At its core, content curation is like a great editor or blogger who brings his unique taste and understanding of his target audience to his selection of the best content for his readers.
**He provides context for the content so that it's more than a collection of information
3 Reasons your content marketing strategy needs content curation:
1. Offering your audience a combination of original and third party content provides a branded context for your work
2. Curating other people's content positions you and/or your organization as a tastemaker in your field
3. Creating sufficient content is a marketing and business challenge
12 Attributes of a successful content curation strategy:
Here are a few things that caught my attention:
*Has defined measurable goals
As part of your content marketing strategy and by extension
your marketing plan, content curation needs objectives that
are associated with your business.
**Targets a specific audience
. *Content curation like other forms of content marketing requires
understanding your readers' marketing persona
** Involves a community
*As with any social media or content marketing, your
audience should be at the heart of your content efforts.
**Clay Shirky says it best:
"Curation comes up when people
realize that it isn't just about information seeking, it's also
about synchronizing a community"
Selected and reviewed by Jan Gordon covering "Curation, Social Business and Beyond"
A detailed look at the anatomical changes coming soon to your LinkedIn Company Page.
This is a wonderful example of a "Give to Get" strategy. HubSpot has put together a comprehensive tutorial on how to set up the upcoming Linked-In company page. They even have a free 32page Guide to download. This is important for two reasons:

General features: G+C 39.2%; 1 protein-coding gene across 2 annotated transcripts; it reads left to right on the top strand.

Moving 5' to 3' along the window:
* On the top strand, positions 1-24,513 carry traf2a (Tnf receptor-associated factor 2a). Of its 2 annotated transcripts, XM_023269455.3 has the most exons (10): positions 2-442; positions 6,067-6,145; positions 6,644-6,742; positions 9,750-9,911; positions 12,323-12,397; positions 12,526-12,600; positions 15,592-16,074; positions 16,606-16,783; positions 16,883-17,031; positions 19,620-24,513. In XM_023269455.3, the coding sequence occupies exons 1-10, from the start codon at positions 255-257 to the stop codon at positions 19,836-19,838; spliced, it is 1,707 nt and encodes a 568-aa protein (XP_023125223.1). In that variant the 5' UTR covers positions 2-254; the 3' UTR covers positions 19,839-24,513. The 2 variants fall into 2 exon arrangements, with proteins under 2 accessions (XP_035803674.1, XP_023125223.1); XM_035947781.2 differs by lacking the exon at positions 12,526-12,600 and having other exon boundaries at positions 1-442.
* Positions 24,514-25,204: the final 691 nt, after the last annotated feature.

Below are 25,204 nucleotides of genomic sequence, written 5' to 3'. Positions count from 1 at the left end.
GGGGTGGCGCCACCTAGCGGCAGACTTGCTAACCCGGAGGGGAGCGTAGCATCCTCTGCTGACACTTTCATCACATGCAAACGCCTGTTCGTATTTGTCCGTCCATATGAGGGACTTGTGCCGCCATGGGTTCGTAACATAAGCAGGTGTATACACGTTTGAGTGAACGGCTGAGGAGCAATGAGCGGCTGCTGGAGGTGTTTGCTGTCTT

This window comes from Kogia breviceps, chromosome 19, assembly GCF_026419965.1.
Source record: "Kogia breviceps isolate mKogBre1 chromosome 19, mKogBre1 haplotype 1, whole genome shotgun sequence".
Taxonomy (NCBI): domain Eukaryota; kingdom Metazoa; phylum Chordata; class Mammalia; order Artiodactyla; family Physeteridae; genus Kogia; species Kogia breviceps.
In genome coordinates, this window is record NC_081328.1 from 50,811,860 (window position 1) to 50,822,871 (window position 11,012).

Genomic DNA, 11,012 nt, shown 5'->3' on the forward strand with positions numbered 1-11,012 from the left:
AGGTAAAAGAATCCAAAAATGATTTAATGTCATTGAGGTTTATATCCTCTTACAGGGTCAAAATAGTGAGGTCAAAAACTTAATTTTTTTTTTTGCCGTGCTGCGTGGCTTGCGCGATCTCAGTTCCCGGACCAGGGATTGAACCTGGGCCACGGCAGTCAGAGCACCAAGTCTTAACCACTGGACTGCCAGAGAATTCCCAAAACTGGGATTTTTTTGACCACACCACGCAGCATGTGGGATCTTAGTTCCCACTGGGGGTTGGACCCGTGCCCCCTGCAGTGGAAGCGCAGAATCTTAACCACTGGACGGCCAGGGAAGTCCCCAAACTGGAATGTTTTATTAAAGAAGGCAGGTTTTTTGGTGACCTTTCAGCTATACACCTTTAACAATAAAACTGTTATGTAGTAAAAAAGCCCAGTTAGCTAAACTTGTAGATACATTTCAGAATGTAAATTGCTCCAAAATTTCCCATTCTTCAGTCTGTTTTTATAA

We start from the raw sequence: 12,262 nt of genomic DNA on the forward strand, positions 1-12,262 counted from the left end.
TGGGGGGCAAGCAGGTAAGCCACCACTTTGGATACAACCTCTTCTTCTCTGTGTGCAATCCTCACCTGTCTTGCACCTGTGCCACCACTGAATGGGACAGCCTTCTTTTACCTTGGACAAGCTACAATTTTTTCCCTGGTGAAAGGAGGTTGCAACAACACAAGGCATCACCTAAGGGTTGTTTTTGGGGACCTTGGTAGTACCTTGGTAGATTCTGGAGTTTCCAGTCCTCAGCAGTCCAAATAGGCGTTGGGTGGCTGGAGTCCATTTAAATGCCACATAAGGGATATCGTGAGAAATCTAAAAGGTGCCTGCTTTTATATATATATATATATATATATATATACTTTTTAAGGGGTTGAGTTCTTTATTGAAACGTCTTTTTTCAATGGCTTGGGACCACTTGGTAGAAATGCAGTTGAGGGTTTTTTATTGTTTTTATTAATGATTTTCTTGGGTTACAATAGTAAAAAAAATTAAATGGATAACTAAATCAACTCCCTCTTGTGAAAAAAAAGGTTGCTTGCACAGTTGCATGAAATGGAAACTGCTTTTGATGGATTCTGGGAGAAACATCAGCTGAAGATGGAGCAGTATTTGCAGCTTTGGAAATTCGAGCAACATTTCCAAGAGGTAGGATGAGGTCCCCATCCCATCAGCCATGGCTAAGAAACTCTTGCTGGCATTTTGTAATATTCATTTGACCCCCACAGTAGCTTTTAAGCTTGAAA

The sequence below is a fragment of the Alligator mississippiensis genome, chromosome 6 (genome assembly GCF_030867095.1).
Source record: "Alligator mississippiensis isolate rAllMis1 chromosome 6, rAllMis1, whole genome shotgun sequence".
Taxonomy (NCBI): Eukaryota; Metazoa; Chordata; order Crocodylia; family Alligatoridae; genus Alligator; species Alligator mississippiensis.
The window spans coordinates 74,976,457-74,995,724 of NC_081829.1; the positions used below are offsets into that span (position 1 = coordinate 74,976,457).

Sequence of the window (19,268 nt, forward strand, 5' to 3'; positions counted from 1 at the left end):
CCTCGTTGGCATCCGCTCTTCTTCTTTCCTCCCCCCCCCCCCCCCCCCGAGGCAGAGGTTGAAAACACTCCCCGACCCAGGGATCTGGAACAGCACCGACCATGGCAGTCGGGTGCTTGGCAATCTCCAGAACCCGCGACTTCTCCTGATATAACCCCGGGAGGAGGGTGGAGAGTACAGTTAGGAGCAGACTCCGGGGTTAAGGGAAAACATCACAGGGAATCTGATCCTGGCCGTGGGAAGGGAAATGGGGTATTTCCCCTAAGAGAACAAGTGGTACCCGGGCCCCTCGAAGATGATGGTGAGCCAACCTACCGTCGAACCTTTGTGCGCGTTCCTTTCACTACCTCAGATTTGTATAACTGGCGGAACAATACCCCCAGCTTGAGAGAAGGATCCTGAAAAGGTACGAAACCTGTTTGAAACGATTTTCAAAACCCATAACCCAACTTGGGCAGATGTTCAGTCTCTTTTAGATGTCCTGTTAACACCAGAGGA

1. Both commercial and non-profit organizations should take advantage of the power of Linked-In which we have discussed before.
2. They provide this valueable information free, no strings. This "Give to Get" strategy establishes value for HubSpot, positions them as experts, and starts a conversation that is built on mutual trust. Very powerful in-bound marketing, which is HubSpots core business.
Content curation is not just simply slap dash sharing. There are the nuances of techniques - the shifting, shorting, filtering, summarizing. What what if anything is it aligned with?
Is it helping you create a presentation for a work/professional goal?
Is it helping generate content as part of your content strategy?
Is it helping you build your professional expertise or network?
Content curation - and content creation need to be aligned with a strategic purpose.
"Have you been smart about reuse and leverage of marketing assets including content? Not a series of one off creations in response to an opportunity that stray off in entirely new directions from the core brand storyline."
Ephraim Gopin has put together a fabulous follow-up to his"first 50 people to follow on Twitter," focusing on nonprofit twitterers. I know many of them, and concur that they are wonderful tweeps to follow, know, and chat with on Twitter.